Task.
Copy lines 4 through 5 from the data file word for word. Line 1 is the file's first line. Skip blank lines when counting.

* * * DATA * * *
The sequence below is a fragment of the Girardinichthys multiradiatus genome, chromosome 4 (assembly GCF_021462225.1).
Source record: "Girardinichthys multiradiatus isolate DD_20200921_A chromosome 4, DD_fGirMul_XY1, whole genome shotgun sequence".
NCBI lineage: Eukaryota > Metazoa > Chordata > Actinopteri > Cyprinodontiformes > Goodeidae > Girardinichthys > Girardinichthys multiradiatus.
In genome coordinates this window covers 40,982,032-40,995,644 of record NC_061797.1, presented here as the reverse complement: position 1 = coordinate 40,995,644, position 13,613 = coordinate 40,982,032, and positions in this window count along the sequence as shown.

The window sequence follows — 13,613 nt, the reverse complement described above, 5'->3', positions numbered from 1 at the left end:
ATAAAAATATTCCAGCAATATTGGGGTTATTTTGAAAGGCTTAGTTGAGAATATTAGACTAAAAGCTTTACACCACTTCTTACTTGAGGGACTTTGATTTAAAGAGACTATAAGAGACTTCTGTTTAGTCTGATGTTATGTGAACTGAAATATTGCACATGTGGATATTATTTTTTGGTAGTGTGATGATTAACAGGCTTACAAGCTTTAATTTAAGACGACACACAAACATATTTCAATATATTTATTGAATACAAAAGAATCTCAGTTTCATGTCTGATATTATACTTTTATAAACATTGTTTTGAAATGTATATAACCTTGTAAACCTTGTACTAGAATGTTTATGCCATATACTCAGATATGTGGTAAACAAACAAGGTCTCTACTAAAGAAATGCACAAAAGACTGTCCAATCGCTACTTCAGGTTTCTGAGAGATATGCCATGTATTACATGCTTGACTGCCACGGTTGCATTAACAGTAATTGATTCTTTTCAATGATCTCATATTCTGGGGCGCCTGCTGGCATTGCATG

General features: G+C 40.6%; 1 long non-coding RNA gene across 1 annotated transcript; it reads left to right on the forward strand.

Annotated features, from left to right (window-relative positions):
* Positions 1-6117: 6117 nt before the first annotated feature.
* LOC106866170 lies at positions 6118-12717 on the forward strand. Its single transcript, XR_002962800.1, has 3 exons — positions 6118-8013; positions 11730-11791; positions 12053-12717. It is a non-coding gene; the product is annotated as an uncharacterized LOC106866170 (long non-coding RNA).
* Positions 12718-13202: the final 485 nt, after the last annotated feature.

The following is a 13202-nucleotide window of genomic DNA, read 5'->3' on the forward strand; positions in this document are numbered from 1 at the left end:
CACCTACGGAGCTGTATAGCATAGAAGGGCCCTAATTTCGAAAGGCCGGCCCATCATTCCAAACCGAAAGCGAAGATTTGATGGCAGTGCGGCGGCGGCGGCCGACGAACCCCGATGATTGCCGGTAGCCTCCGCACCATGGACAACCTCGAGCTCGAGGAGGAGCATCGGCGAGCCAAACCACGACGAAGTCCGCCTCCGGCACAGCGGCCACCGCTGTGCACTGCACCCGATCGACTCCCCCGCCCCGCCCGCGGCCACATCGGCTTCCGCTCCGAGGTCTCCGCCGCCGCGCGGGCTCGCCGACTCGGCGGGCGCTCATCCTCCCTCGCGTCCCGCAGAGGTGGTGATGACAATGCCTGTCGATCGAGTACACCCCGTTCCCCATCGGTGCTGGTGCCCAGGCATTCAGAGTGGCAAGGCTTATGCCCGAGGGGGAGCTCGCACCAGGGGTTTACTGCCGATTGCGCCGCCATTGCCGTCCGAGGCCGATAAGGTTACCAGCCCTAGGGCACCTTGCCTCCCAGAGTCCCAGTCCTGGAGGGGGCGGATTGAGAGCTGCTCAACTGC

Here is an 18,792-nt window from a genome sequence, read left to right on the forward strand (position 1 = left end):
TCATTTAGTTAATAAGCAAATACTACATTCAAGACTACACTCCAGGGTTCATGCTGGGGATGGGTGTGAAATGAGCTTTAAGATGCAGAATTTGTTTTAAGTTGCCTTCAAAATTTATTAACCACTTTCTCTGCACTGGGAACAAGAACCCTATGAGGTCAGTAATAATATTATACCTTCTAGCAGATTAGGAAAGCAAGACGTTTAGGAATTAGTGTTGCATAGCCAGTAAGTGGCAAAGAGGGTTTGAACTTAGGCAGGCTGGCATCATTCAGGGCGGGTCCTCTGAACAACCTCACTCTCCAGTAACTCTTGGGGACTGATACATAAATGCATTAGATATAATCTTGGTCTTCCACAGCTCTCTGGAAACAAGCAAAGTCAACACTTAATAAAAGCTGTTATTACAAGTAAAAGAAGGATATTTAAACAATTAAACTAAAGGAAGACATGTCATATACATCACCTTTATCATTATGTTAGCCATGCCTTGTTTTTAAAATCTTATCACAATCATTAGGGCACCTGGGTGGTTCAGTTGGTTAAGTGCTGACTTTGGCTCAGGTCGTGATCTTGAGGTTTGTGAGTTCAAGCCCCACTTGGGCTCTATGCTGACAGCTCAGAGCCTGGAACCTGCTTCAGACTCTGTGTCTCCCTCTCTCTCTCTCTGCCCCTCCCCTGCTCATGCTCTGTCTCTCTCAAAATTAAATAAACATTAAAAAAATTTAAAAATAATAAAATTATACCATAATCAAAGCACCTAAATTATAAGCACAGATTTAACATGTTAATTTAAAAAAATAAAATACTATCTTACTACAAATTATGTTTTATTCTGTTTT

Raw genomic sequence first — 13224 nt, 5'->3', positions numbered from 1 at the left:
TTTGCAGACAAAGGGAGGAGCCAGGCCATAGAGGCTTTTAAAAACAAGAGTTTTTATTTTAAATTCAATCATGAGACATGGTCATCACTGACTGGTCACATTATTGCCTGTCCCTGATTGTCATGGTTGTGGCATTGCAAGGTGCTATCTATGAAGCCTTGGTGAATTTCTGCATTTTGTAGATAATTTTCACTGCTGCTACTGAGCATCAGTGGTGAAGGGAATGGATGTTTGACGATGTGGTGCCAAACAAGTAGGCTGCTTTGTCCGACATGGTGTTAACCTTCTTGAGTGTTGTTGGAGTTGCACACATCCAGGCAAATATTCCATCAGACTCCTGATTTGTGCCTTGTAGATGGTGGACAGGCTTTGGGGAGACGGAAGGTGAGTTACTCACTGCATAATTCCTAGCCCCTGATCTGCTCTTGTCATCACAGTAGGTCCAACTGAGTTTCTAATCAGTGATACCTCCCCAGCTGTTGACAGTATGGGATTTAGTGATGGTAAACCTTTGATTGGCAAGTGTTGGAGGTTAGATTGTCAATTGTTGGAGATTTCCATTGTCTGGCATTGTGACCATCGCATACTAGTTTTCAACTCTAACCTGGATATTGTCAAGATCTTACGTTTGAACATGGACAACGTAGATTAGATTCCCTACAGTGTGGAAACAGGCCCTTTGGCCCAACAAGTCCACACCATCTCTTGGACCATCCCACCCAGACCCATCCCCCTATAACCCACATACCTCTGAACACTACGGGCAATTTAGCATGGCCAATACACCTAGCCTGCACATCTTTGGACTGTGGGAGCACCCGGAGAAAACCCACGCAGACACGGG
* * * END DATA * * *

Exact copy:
In genome coordinates this window covers 40,982,032-40,995,644 of record NC_061797.1, presented here as the reverse complement: position 1 = coordinate 40,995,644, position 13,613 = coordinate 40,982,032, and positions in this window count along the sequence as shown.

The window sequence follows — 13,613 nt, the reverse complement described above, 5'->3', positions numbered from 1 at the left end: